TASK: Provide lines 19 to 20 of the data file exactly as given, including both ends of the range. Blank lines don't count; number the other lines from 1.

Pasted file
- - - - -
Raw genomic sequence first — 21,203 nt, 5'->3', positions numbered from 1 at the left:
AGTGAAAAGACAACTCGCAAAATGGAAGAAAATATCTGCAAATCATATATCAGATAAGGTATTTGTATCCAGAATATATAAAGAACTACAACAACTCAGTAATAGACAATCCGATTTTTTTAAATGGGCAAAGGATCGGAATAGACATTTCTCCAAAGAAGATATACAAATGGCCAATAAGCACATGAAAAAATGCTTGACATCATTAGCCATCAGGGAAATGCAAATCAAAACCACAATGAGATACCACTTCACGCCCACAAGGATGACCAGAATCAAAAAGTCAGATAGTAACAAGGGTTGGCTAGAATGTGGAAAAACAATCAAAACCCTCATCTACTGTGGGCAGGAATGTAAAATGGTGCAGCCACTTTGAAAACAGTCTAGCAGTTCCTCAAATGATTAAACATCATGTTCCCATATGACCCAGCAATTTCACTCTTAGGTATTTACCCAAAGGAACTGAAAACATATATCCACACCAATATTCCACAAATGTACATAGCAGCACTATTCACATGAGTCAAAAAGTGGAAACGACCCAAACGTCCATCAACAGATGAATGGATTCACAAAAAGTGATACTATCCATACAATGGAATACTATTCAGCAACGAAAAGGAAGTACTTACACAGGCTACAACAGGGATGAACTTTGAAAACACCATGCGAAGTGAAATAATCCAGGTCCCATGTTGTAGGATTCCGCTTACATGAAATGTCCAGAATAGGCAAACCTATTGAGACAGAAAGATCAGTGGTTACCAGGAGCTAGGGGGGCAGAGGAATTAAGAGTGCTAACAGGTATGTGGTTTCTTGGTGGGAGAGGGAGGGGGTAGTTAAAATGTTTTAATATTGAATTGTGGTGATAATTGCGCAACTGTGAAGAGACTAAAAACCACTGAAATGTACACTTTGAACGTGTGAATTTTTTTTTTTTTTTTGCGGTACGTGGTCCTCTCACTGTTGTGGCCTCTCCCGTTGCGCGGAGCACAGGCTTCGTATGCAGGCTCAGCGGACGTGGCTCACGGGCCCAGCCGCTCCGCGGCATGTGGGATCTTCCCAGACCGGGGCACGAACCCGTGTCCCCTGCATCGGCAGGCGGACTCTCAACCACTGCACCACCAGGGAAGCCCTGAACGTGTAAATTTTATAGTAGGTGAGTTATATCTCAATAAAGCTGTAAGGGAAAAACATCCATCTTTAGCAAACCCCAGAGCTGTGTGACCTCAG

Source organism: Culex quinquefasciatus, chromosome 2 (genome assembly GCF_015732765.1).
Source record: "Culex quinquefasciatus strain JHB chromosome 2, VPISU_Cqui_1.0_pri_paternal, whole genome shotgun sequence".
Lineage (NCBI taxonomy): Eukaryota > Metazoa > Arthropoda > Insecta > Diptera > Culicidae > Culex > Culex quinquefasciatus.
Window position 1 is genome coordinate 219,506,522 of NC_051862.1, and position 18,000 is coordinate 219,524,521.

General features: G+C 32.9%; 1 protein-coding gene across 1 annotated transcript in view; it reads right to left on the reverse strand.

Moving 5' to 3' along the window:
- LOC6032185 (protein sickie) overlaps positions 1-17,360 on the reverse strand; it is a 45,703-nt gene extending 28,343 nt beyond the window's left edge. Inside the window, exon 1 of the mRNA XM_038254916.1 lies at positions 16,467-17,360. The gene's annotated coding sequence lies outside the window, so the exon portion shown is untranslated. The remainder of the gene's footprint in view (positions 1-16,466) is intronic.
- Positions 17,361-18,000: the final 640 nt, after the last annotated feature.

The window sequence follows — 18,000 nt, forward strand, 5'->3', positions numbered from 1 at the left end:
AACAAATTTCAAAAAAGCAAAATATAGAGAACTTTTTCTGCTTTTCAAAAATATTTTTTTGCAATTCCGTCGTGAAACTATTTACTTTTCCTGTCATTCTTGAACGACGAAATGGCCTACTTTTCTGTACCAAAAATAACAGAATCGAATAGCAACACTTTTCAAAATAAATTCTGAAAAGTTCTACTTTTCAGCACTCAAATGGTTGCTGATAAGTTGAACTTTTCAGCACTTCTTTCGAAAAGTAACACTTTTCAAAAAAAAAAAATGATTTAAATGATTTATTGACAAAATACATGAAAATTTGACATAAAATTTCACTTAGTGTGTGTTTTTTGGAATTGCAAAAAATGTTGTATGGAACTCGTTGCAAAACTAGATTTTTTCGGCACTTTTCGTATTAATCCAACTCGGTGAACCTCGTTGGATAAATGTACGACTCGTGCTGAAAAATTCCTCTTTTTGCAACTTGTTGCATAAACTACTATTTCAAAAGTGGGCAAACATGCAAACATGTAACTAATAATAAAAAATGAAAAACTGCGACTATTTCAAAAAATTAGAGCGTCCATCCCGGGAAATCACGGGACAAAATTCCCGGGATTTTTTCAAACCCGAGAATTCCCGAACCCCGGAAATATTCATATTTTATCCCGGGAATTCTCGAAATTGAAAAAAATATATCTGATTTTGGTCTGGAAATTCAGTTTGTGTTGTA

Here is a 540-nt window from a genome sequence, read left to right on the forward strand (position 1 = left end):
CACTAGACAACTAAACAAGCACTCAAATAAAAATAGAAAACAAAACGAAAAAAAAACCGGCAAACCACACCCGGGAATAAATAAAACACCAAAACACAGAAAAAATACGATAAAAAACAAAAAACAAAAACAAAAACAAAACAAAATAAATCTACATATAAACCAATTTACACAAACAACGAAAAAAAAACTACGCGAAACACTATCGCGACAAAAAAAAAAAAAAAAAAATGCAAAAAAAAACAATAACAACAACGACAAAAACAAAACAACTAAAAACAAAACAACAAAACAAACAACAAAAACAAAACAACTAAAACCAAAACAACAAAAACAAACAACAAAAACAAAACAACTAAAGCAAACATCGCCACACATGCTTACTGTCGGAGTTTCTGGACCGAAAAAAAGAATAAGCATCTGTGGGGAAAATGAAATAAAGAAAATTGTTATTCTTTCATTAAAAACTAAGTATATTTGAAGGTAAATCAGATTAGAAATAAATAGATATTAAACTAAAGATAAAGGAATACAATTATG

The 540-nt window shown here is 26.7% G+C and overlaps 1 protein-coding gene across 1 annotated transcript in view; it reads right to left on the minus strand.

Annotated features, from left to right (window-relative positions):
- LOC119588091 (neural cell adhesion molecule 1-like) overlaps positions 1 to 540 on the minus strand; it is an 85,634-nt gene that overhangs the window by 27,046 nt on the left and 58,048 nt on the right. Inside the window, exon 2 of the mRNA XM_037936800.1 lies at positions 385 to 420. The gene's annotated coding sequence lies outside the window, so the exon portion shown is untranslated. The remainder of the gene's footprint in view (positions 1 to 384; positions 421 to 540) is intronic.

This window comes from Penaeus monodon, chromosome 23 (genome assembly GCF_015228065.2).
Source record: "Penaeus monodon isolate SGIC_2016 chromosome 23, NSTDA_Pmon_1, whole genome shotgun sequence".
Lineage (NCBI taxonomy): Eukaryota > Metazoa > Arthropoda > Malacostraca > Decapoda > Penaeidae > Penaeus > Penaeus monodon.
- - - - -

Source record: "Penaeus monodon isolate SGIC_2016 chromosome 23, NSTDA_Pmon_1, whole genome shotgun sequence".
Lineage (NCBI taxonomy): Eukaryota > Metazoa > Arthropoda > Malacostraca > Decapoda > Penaeidae > Penaeus > Penaeus monodon.